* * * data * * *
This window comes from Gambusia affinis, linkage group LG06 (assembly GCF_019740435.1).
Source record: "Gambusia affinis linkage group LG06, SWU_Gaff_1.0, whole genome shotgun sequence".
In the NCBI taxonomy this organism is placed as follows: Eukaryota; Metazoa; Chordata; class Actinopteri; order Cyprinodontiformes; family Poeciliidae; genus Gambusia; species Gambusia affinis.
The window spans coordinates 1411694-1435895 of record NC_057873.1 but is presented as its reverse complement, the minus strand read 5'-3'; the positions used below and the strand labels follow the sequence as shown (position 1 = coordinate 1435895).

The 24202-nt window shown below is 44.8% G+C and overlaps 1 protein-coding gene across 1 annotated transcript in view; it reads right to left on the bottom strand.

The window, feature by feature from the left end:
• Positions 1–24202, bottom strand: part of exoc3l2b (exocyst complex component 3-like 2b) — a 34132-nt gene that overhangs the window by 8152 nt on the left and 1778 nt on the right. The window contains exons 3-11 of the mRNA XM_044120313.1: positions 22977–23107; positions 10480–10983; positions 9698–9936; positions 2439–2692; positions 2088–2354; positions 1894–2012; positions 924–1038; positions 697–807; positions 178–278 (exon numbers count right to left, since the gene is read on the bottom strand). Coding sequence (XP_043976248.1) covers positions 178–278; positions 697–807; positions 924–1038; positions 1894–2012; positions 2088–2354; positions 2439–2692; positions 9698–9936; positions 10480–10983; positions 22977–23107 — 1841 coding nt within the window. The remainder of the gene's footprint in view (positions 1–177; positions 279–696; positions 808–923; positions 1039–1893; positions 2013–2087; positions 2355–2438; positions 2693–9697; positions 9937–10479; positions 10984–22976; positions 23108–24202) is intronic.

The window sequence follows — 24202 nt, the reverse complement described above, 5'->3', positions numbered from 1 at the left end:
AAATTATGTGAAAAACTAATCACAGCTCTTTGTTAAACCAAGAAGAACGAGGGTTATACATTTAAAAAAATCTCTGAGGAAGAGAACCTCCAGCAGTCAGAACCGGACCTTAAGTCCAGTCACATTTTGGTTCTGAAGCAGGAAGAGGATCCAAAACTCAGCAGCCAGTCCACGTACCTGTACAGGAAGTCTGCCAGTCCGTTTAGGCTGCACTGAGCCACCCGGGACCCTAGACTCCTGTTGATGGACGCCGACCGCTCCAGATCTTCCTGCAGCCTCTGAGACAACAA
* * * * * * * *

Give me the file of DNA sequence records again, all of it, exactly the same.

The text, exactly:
This window comes from Gambusia affinis, linkage group LG06 (assembly GCF_019740435.1).
Source record: "Gambusia affinis linkage group LG06, SWU_Gaff_1.0, whole genome shotgun sequence".
In the NCBI taxonomy this organism is placed as follows: Eukaryota; Metazoa; Chordata; class Actinopteri; order Cyprinodontiformes; family Poeciliidae; genus Gambusia; species Gambusia affinis.
The window spans coordinates 1411694-1435895 of record NC_057873.1 but is presented as its reverse complement, the minus strand read 5'-3'; the positions used below and the strand labels follow the sequence as shown (position 1 = coordinate 1435895).

The 24202-nt window shown below is 44.8% G+C and overlaps 1 protein-coding gene across 1 annotated transcript in view; it reads right to left on the bottom strand.

The window, feature by feature from the left end:
• Positions 1–24202, bottom strand: part of exoc3l2b (exocyst complex component 3-like 2b) — a 34132-nt gene that overhangs the window by 8152 nt on the left and 1778 nt on the right. The window contains exons 3-11 of the mRNA XM_044120313.1: positions 22977–23107; positions 10480–10983; positions 9698–9936; positions 2439–2692; positions 2088–2354; positions 1894–2012; positions 924–1038; positions 697–807; positions 178–278 (exon numbers count right to left, since the gene is read on the bottom strand). Coding sequence (XP_043976248.1) covers positions 178–278; positions 697–807; positions 924–1038; positions 1894–2012; positions 2088–2354; positions 2439–2692; positions 9698–9936; positions 10480–10983; positions 22977–23107 — 1841 coding nt within the window. The remainder of the gene's footprint in view (positions 1–177; positions 279–696; positions 808–923; positions 1039–1893; positions 2013–2087; positions 2355–2438; positions 2693–9697; positions 9937–10479; positions 10984–22976; positions 23108–24202) is intronic.

The window sequence follows — 24202 nt, the reverse complement described above, 5'->3', positions numbered from 1 at the left end:
AAATTATGTGAAAAACTAATCACAGCTCTTTGTTAAACCAAGAAGAACGAGGGTTATACATTTAAAAAAATCTCTGAGGAAGAGAACCTCCAGCAGTCAGAACCGGACCTTAAGTCCAGTCACATTTTGGTTCTGAAGCAGGAAGAGGATCCAAAACTCAGCAGCCAGTCCACGTACCTGTACAGGAAGTCTGCCAGTCCGTTTAGGCTGCACTGAGCCACCCGGGACCCTAGACTCCTGTTGATGGACGCCGACCGCTCCAGATCTTCCTGCAGCCTCTGAGACAACAA